That notion of football as a binding agent is so familiar it’s almost unremarkable. It constantly gets down-played. Why should it matter when football talk is – when it’s not contentious – unimportant? Certainly there is a constant white noise that now whines around the game, invading news broadcasts, radio talk-ins, newspaper headlines, a barely hidden hysteria that in times past would have been seen as unmanly. “We spend a bit too much time talking about how Wayne Rooney behaves,” argues Nevin. “I don’t care. I care about the football, about the artistry in the game, and I can get that conversation. But I’ve never been able to take part so much in that other, small-minded side.”
Nevin offers the concerned fan’s vision of the sport at the moment. A game that’s sold its soul, and whose fans have lost sight of what is and isn’t important. And so they phone radio talk-ins and vent about bad refereeing decisions, players who don’t care about the fans, managers who cup their hands to their head. But they still pay their money, go to the games, support the edifice. And they ignore other areas of their lives for football’s hopped-up, media-led, artificial drama.
There’s something in this. But the notion of the fan as willing dupe stretches only so far. Plenty of fans are morally engaged with the game. In the 1980s and 1990s fanzine culture and organisations such as the Football Supporters Association helped tackle the cancer of racial abuse then prevalent throughout the game. It worked to such an extent that French players Benoît Assou-Ekotto and Sébastien Bassong recently argued that England was a much more open society than its French counterpart. Closer to home, there is Neil Lennon’s story.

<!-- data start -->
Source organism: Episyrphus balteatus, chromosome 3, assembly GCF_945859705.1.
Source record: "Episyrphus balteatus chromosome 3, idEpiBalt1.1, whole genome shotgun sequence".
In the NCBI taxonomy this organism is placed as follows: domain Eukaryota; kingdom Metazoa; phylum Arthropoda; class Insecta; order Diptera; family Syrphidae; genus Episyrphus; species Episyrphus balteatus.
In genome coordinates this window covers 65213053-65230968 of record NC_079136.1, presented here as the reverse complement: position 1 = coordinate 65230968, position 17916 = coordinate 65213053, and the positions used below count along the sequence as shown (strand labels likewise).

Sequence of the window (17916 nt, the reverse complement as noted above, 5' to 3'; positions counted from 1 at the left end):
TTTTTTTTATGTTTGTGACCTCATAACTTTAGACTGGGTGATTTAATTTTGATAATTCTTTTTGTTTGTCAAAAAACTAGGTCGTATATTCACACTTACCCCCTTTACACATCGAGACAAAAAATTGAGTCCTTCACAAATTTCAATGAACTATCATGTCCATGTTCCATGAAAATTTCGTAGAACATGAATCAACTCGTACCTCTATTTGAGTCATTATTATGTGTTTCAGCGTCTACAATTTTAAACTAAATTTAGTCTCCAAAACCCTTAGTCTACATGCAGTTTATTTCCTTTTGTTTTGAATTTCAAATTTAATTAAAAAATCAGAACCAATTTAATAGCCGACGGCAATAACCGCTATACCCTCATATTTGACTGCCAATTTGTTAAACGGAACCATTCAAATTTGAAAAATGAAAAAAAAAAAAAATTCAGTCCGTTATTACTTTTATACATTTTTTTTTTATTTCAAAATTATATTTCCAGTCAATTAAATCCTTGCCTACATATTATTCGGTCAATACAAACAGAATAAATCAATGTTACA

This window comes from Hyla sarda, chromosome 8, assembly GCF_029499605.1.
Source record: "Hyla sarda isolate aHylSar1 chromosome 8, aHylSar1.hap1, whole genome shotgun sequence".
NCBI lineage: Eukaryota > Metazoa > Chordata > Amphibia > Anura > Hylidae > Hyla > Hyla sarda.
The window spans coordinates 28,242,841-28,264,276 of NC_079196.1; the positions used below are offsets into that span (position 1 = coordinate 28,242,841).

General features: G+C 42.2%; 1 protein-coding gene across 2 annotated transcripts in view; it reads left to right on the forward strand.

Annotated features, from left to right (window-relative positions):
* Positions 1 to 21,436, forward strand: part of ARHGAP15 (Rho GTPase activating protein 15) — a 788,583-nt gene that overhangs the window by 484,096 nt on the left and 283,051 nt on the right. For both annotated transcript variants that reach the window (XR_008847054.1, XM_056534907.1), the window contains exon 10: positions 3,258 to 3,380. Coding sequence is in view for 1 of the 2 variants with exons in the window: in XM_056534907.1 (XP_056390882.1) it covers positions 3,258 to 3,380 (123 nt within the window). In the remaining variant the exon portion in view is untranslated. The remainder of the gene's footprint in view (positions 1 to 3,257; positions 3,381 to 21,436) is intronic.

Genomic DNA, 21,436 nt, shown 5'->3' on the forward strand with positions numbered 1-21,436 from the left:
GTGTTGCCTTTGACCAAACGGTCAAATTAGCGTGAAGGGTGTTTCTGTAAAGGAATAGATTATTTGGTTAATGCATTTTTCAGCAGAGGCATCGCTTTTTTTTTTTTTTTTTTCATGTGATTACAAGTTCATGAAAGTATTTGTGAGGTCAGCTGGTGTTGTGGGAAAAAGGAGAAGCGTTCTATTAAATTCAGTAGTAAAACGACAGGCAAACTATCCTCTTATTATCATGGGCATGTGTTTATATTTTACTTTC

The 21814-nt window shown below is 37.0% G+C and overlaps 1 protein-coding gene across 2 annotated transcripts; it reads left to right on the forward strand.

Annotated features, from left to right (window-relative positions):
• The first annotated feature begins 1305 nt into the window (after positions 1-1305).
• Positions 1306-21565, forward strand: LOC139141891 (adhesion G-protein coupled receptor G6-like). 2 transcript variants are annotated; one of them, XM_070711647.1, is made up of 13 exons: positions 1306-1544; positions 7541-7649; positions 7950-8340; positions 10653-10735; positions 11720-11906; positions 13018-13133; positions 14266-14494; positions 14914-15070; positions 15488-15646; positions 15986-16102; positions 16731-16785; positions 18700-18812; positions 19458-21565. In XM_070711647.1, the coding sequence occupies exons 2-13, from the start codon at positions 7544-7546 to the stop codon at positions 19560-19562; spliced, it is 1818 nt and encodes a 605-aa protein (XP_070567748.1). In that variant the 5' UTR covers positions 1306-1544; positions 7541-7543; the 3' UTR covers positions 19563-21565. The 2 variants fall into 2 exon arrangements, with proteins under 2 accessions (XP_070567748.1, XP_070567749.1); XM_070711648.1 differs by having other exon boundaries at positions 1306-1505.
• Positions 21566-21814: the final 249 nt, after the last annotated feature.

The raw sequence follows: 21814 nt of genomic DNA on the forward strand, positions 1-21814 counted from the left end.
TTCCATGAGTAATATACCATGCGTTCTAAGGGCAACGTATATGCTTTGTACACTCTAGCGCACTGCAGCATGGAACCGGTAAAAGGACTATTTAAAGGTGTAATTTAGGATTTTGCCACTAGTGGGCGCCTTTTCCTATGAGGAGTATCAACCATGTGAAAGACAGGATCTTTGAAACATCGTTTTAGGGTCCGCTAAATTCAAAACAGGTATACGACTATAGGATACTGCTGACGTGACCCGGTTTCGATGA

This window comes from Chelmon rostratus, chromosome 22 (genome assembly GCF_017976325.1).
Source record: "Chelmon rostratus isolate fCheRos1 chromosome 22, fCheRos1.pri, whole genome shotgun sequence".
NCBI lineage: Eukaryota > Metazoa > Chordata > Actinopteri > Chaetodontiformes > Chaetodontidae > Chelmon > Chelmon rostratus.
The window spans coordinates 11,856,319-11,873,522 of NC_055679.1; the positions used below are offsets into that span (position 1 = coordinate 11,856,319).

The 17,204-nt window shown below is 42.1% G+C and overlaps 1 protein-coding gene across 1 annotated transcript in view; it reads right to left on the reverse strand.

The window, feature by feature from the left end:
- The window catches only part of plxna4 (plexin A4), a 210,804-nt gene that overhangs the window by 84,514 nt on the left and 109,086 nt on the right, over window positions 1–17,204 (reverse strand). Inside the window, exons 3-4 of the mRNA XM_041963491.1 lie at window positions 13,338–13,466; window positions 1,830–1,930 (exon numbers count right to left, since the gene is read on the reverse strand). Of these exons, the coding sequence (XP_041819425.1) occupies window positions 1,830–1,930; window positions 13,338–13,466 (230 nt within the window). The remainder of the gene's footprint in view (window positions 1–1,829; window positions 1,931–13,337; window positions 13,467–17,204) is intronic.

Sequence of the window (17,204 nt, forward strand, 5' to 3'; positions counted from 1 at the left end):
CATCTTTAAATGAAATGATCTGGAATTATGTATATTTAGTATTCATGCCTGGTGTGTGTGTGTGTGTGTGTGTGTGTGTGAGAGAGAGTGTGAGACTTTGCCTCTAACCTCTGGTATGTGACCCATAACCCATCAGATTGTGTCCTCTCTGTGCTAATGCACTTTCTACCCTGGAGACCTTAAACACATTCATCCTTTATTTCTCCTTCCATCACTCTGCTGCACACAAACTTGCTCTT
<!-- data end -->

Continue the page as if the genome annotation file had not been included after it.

For the past couple of years I have been working on a book about sport in Northern Ireland during the Troubles. It has been a sobering reminder that sport in the province (and beyond) has been twisted by the political context that it found itself in. Sometimes that came in the shape of arguments over which country a sportsman or woman should represent, what flag they should walk behind. And sometimes it came in the shape of death threats.
So many Northern Irish sportspeople were victims of this cruelty. George Best, Mary Peters, Willie John McBride, and many more. In 2002 Neil Lennon became one of them. Lennon had played many times for his country before, but his move to Celtic in 2000 galvanised a vicious sectarian response. It climaxed with a telephoned death threat the day he was meant to captain his country against Cyprus. Lennon never played for Northern Ireland again.
But there is a sequel to this story. In the wake of the death threat Northern Ireland fans, backed by the IFA, decided to do something about it. They launched the Football For All scheme. They organised block bookings for international games at Windsor Park, outsang and outchanted the bigots, used the internet to engender a sense of community, stood up for a different vision of being a fan, one that refused the sectarianism. They spoke up for football and reshaped the identity of the national team’s support. Lennon’s situation was the catalyst for that. Sport may offer a platform for sectarian identity politics. But it can also offer a platform to challenge those politics.
Ultimately, though, I want to argue for something much simpler but perhaps just as fundamental. I want to return to that day with George and Ben and to the idea of football as a conduit, a connection that threads through generations, that common language which allows us to share a history and a sense of belonging. To the idea that our obsession with football is not a symptom of emotional detachment but a means of connection.
My father-in-law Wullie Stewart, when he wasn’t talking about George’s terrible goalkeeping, would tell me stories about watching Real Madrid beating Eintracht Frankfurt 7-3 in the European Cup final at Hampden Park in 1960, or being coached by former Scotland manager Bobby Brown. I’d hear family stories of the Ibrox disaster and the narrow margin between safety and disaster. Football was part of Wullie and George’s family story, to which I then added my own filigree (as a Spurs and Northern Ireland fan). It was a language we could share (even if it was only to agree to disagree). It helped sew us together. Nevin says the same about the fact that he and his 19-year-old son have discovered a new togetherness through their shared love of Hibernian football club.